Researchers have shown that fisetin, a type of flavonoid found in strawberries and to a lesser extent in other foods, reduces neurologic complications and kidney damage in a mouse model of type 1 diabetes.
The research, published online June 27 in PLoS ONE, suggests that fisetin may reduce diabetes complications by protecting nerve cells from toxic insults and by direct effects of antioxidant and anti-inflammatory activity.
Significantly, the study found that oral fisetin reduced methylglyoxal-protein glycation in the kidney, brain, and blood of diabetic mice, lending support to the hypothesis that complications of diabetes share common pathogenic mechanisms, the study authors say.
Fisetin, or a synthetic version of it, might eventually be used to treat patients with diabetes, said corresponding author, Pamela Maher, PhD, senior staff scientist at The Salk Institute for Biological Studies, Cellular Neurobiology Laboratory, La Jolla, California.
"A compound that could reduce some or all of these complications has a real potential for improving quality of life for people with diabetes," Dr. Maher said. "Such a compound could also reduce the impact on the healthcare system, because treating people with diabetes — particularly when they develop these complications — is a major contributor to increased costs of healthcare."
Akita Mouse Model
For their experiments, the researchers used Akita mice, which, because of a mutation in the insulin gene, develop the pathologic characteristics of type 1 diabetes, including diabetic nephropathy and elevated anxiety symptoms. Male Akita mice develop hyperglycemia by 4 weeks of age.
The researchers added the equivalent of about 25 to 40 mg/kg of fisetin daily to the food of the Akita mice and of wild-type control mice and tested blood glucose levels at 12 and 24 weeks. Fisetin had no effect on blood glucose in either the Akita or control mice.
At baseline, the kidneys of the Akita mice were significantly heavier than those of controls, consistent with hypertrophy associated with diabetic nephropathy. Their kidneys were significantly reduced in size by fisetin, which had no effect on the kidneys of control mice.
Urine analysis also showed significant albuminuria in the Akita mice that was almost completely eliminated by dietary fisetin. Fisetin had no effect on the albumin:creatinine ratio in control mice.
The researchers also found that oxidative markers were elevated in the kidneys of Akita mice but not in the control animals and that this was prevented by feeding the animals fisetin.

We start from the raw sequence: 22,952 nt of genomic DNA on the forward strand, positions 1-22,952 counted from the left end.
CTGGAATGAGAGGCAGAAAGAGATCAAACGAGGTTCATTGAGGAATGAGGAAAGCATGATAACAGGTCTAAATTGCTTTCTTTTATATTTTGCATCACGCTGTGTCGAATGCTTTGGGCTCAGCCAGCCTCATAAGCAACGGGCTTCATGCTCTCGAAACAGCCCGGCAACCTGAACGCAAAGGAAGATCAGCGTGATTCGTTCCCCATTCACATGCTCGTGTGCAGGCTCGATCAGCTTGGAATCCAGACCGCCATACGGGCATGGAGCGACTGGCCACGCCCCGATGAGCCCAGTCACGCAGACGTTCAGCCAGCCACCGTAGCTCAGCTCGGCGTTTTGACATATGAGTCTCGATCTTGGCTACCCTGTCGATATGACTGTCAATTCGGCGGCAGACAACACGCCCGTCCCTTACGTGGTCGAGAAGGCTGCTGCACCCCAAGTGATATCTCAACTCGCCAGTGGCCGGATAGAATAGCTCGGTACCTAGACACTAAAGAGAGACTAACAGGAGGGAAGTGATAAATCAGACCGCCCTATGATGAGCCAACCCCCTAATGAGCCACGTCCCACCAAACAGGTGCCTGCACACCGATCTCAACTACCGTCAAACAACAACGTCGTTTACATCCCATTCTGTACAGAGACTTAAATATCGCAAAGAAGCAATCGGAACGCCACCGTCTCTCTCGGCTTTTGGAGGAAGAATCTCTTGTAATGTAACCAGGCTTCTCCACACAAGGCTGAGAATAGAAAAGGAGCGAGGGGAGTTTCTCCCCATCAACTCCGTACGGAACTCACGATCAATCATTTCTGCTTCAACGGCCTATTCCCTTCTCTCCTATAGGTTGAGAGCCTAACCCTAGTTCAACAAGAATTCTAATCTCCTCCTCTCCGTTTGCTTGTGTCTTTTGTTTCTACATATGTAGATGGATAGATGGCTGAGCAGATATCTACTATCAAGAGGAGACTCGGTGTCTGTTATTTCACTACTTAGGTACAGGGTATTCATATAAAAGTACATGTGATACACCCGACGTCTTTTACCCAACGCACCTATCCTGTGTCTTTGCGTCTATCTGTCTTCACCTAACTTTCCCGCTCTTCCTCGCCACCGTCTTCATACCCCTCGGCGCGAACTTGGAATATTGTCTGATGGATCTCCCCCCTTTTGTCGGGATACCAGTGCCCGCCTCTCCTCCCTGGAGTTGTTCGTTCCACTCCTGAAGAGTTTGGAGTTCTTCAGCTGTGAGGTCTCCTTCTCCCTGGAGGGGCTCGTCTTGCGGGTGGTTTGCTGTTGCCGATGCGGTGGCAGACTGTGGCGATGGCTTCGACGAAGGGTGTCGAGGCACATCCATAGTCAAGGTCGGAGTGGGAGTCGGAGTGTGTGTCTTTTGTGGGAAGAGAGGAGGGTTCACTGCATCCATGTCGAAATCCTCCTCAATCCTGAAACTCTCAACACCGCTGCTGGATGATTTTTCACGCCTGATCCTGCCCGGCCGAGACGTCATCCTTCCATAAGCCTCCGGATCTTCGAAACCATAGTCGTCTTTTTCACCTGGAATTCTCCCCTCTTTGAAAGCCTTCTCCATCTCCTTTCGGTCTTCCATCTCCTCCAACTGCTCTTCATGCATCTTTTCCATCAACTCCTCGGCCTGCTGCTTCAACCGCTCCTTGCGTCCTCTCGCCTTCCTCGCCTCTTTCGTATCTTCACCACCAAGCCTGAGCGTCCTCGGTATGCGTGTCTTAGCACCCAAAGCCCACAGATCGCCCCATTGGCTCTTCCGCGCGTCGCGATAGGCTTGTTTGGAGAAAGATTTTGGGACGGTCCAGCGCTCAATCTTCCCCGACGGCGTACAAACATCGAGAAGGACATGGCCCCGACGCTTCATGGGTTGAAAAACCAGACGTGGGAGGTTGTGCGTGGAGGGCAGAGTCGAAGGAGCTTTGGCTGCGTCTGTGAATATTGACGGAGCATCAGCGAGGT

Interestingly, the study authors noted that a recent epidemiologic study found kidney disease is a marker for brain dysfunction in people with type 1 diabetes.
As for markers of inflammation associated with diabetes, the researchers found that C-reactive protein (CRP) was significantly increased in the plasma of Akita mice and that this increase, too, was attenuated by the fisetin-rich diet.
Akita mice have significantly less locomotor activity than normal mice and spend a relatively long time immobile. These, according to Dr. Maher, are signs of anxiety behavior, a central nervous system complication of diabetes. Humans with diabetes, too, tend to be anxious and may have other mood disorders, she said.
But Akita mice fed fisetin showed a significant reduction in these anxiety-related symptoms with tests of distance traveled and time spent ambulatory showing that these functions were restored to near-normal levels. Fisetin had no effect on this type of behavior in the control mice.
The study appeared to uncover a likely molecular mechanism underlying these biological effects. Dr. Maher explained that in animals, as with humans, an increase in blood glucose can lead to sugars, or products derived from sugars, being added to proteins, a process leading to advanced glycation end products (AGEs) that can change the function of these proteins.
This causes the proteins not only to function improperly themselves but also to impede the function of other proteins, creating inflammation. People with diabetes are known to be in a chronic systemic inflammatory state, with increased inflammatory markers, including CRP.